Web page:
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Happy, Healthy eHolidays: Using e-cards to connect and inform

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Season’s greetings from AIDS.gov! As the year comes to a close, we’ve been enjoying the e-cards arriving in our e-mail inboxes. But what are e-cards? And – aside from connecting us with friends and colleagues – how can we use them to respond to HIV?

We looked to Ann Aiken, Health Communications Specialist at the U.S. Centers for Disease Control and Prevention (CDC) and Deb Levine from Internet Sexuality Information Services Exit Disclaimer (ISIS) to learn more.

What are e-cards?

Wikipedia Exit Disclaimer describes an e-card Exit Disclaimer as “similar to a postcard or greeting card, with the primary difference being that it is created using digital media Exit Disclaimer instead of paper or other traditional materials.” E-cards are environmentally friendly (no paper!) and can be cost-effective, too. Ann told us, “The CDC Health-e-Card site provides positive, colorful greetings that encourage healthy living, promote safe activities, or celebrate a health- or safety-related event.”

A note of caution: Some people use e-cards to spread malicious software, for spam, and for identity-theft – so only click on links in e-mails and e-cards from people you know, and then only those which specify a person’s or organization’s name (not just “from a friend”). And, of course, make sure your antivirus software Exit Disclaimer is up-to-date!

How can the HIV/AIDS community use e-cards?

  • Health e-Card greeting: Taking an HIV test may not be easy, but it's worth it.

    CDC e-card to Promote HIV Testing

    Happy Holidays! Take steps for a safer, healthier life.  Learn Holiday Health and Safety Tips.

    CDC Holiday e-card

    To encourage healthy behaviors and to promote HIV/AIDS-related events and resources

    The CDC launched their Health-e-Card site on Valentine’s Day 2007. They now provide over 120 e-cards, including three that encourage people to take an HIV test. CDC developed HIV-specific e-cards to support World AIDS Day efforts and to encourage people at risk for HIV to seek HIV testing, learn their HIV status, and take steps to stay healthy and protect their partners.

    Ann also told us, “Users are empowered to become advocates for CDC’s health messages. In addition, the viral spread of the medium (those receiving cards also go on to send one themselves) takes advantage of the dynamic nature of today’s online activities.” Approximately 48,000 people have sent CDC’s e-cards and over 90,000 people have viewed the cards.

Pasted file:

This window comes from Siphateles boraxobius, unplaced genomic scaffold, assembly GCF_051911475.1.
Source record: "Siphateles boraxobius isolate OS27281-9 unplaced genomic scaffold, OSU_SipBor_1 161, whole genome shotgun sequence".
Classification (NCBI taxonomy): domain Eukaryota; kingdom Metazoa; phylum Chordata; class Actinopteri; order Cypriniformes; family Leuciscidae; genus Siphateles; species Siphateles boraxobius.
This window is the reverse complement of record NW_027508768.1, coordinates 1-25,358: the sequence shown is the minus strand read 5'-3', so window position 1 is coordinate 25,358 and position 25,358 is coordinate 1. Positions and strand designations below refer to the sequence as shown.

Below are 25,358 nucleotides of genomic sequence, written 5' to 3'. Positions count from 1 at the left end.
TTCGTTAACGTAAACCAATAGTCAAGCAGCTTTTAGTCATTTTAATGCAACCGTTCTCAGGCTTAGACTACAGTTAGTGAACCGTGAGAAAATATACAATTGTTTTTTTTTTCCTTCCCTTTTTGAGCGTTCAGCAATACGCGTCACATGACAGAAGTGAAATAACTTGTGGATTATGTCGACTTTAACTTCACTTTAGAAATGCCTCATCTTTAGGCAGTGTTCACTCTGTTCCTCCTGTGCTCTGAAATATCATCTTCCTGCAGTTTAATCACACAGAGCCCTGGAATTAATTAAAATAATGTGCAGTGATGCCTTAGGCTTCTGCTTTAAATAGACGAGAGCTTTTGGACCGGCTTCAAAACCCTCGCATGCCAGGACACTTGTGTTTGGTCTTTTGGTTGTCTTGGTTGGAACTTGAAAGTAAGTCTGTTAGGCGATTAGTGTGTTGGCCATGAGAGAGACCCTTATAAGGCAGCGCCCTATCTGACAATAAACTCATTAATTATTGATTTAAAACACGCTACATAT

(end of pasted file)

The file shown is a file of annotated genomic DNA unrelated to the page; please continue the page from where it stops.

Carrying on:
For other examples of organizations using e-cards to encourage healthy behaviors and promote HIV/AIDS-related resources, check out the World AIDS Day e-cards Exit Disclaimer from Care2 Exit Disclaimer and the Fight AIDS e-card Exit Disclaimer from the Centre for Development and Population Activities Exit Disclaimer.

  • To provide peer-to-peer partner notification systems for sexually transmitted infections (STIs)

    Developed in 2004, ISIS’s inSPOT Exit Disclaimer website uses e-cards to assist people in disclosing an STI diagnosis to their sex partner(s). When sending an inSPOT e-card, you are given the option to provide your e-mail or to send the card anonymously. When recipients click on the e-card, they are linked to a page with disease-specific information and local clinic testing services. The inSPOT website has been replicated in several cities across the U.S., as well as in Canada and Romania. It has been translated into Romanian and French, and a Spanish version is in development. To date, more than 30,000 people have sent over 49,500 e-cards.

    Who? What? When? Where? Why?  It doesn't matter, I got an STD; you might have it too.  Please get checked out.  www.inspot.org

    inSPOT Partner Notification e-card

    “E-cards do not replace in-person communication,” said Deb in one interview Exit Disclaimer, “but for those people who are diagnosed with an STI, e-cards can enhance sexual communication and help with community responsibility and easing a process of disclosure that can be extremely difficult.”

    As one user said, “For some partners, all I had was an e-mail address. After sending inSPOT cards, I got some backlash, but the ending was always, ‘I’m glad you told me.’”

    E-cards can be a useful tool to help you communicate – whether for partner notification, inviting people to an event, encouraging safe behaviors, or simply sending season’s greetings to your friends, colleagues and constituents. Happy Holidays – and it’s not too late to send an e-card to that special someone!

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Comments

  1. Happy Holidays, The health e-cards is a great idea. I sent some out to people I know. It is always exciting to see new and different ways to use technology.

  2. This is an awesome thing! People are afraid to do it face to face, so send an ecard. Better SOME way than NO way.. right? Great!! Thanks!
    Jenny
    http://www.blogaboutit.net

  3. That’s the best use of an e-card i’ve seen yet and should bring a great awareness to AIDS. I look forward to additional cards in the future
    Alan
    http://alankimber.org

  4. David T says:

    I ask people not to send me e-cards or anything suspicious via email. You just never know what you’re opening up these days, the amount of spam containing redirects and links to phishing sites is unreal.
    If you don’t know who’s sending you an email, just delete it. there are just too many ways for identity thieves to harvest your details.
    http://identity-theft-pro.com

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